Station IV – Jesus Meets His Mother

This child is destined for the falling and the rising of many in Israel, and to be a sign that will be opposed so that the inner thoughts of many will be revealed—and a sword will pierce your own soul also. Luke 2:35

On the walk to his death, Jesus meets his mother. Would it be possible for any words to pass between them? Would it be possible for either of them to give comfort to the other from some source of love that rises above pain and grief?

At the cross her station keeping
Stood the mournful Mother weeping
Close to Jesus to the last.
Through her heart his sorrow sharing
All his bitter anguish bearing
Now at length the sword has passed.

It is an ancient practice to sing verses from the Stabat Mater Dolorosa as the cross and the congregation process from station to station.  

These first two verses show Mary standing by the cross being pierced through with grief as foretold in Simeon’s prophecy to Mary at the time when Jesus was presented in the temple as an infant.

There is a devotional tendency to reverence Mary’s grief as the deepest grief ever experienced using the words from Lamentations. “Is it nothing to you,all you who pass by? Look and see if there is any sorrow like my sorrow, which was brought upon me.” We do right to honor the grief of Mary, but if it is to be a story that can hold us, we need to acknowledge this same sorrow everywhere in the world where there are parents whose souls are being pierced through with grief.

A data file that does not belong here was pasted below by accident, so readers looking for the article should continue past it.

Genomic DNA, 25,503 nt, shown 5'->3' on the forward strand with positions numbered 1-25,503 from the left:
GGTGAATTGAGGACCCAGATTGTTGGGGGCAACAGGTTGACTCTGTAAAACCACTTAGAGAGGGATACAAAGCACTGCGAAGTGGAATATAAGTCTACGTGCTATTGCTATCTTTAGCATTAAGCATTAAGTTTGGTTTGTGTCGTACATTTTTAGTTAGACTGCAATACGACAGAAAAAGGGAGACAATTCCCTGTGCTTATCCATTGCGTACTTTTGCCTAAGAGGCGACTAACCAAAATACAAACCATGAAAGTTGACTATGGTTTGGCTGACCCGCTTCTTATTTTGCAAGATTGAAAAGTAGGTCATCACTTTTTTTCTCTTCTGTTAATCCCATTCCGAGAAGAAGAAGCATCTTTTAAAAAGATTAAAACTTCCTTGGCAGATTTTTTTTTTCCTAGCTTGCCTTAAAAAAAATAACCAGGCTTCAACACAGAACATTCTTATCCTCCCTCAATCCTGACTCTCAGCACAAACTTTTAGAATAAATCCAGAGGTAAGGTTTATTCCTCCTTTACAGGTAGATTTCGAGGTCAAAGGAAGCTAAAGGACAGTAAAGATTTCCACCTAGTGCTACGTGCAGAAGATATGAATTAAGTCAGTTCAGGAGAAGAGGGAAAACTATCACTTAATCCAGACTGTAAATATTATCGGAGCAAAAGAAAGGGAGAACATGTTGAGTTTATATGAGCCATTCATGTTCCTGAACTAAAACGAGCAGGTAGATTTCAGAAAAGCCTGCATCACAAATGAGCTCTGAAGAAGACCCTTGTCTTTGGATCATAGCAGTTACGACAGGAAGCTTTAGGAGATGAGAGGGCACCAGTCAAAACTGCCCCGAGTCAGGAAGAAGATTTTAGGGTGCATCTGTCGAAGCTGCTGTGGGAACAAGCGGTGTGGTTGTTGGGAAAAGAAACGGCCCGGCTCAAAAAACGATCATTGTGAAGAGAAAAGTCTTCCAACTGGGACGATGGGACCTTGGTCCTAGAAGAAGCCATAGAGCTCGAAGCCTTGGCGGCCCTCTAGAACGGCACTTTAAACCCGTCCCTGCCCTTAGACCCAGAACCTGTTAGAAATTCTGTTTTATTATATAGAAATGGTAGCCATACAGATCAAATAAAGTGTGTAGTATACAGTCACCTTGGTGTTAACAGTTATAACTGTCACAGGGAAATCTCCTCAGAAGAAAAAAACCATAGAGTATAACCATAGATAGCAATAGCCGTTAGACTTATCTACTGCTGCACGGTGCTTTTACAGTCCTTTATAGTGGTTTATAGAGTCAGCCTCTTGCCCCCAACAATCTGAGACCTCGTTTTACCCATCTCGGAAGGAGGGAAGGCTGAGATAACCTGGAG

In fact, some of the power of this part of the story is that it has been a holding place for so many. The lamentation of Mary has been a vehicle for artists and composers from many religious traditions to express their own suffering and pain.  The Ultimate Stabat Mater Site has some 250 versions of the Stabat Mater in their collection. I credit them with the information that Antonin Dvorak composed his Stabat Mater in the context of the loss of three of his children. David Haladjian composed his version in memory of the Armenian earthquake victims of 1988. Eitan Steinberg, an Israeli composer, used portions of the Latin text for a Stabat Mater about the loss of sons in war. And Somei Satoh, from Japan, dedicated his Stabat Mater to mothers who have lost children from hunger or war.

We walk with Mary in her grief as she accompanies her son to his death. We walk with the parents from Parkland, Florida. We walk the family of Stephon Clark who lost his life through a police shooting in Sacramento, with those who have lost family members to homicide in Philadelphia, to war in South Sudan, to famine and illness and natural disasters. We let our hearts and souls be pierced through.

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